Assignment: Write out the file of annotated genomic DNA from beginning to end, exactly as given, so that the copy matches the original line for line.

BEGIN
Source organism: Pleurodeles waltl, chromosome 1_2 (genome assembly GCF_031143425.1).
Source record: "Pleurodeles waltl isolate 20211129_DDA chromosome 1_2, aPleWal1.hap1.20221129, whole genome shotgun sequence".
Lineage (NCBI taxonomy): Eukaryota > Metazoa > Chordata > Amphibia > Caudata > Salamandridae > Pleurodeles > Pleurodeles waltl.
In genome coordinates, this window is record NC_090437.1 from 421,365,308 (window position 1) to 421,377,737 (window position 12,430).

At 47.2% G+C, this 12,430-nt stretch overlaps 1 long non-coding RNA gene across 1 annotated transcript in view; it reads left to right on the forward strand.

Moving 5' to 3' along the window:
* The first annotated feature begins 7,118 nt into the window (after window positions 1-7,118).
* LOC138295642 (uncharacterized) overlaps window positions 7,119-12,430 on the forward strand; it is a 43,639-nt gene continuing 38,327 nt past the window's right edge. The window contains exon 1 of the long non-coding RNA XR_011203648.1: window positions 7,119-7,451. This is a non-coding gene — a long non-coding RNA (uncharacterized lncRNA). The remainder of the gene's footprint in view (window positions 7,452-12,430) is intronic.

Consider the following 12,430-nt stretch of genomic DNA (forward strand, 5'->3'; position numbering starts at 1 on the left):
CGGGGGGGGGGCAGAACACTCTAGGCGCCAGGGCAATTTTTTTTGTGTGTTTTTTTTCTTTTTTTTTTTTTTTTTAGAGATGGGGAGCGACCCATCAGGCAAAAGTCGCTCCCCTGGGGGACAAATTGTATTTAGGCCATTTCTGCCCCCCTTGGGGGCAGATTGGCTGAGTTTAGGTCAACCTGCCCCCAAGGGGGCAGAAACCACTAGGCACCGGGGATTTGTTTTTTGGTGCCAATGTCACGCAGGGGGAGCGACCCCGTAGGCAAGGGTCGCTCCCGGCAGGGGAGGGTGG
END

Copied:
Source organism: Pleurodeles waltl, chromosome 1_2 (genome assembly GCF_031143425.1).
Source record: "Pleurodeles waltl isolate 20211129_DDA chromosome 1_2, aPleWal1.hap1.20221129, whole genome shotgun sequence".
Lineage (NCBI taxonomy): Eukaryota > Metazoa > Chordata > Amphibia > Caudata > Salamandridae > Pleurodeles > Pleurodeles waltl.
In genome coordinates, this window is record NC_090437.1 from 421,365,308 (window position 1) to 421,377,737 (window position 12,430).

At 47.2% G+C, this 12,430-nt stretch overlaps 1 long non-coding RNA gene across 1 annotated transcript in view; it reads left to right on the forward strand.

Moving 5' to 3' along the window:
* The first annotated feature begins 7,118 nt into the window (after window positions 1-7,118).
* LOC138295642 (uncharacterized) overlaps window positions 7,119-12,430 on the forward strand; it is a 43,639-nt gene continuing 38,327 nt past the window's right edge. The window contains exon 1 of the long non-coding RNA XR_011203648.1: window positions 7,119-7,451. This is a non-coding gene — a long non-coding RNA (uncharacterized lncRNA). The remainder of the gene's footprint in view (window positions 7,452-12,430) is intronic.

Consider the following 12,430-nt stretch of genomic DNA (forward strand, 5'->3'; position numbering starts at 1 on the left):
CGGGGGGGGGGCAGAACACTCTAGGCGCCAGGGCAATTTTTTTTGTGTGTTTTTTTTCTTTTTTTTTTTTTTTTTAGAGATGGGGAGCGACCCATCAGGCAAAAGTCGCTCCCCTGGGGGACAAATTGTATTTAGGCCATTTCTGCCCCCCTTGGGGGCAGATTGGCTGAGTTTAGGTCAACCTGCCCCCAAGGGGGCAGAAACCACTAGGCACCGGGGATTTGTTTTTTGGTGCCAATGTCACGCAGGGGGAGCGACCCCGTAGGCAAGGGTCGCTCCCGGCAGGGGAGGGTGG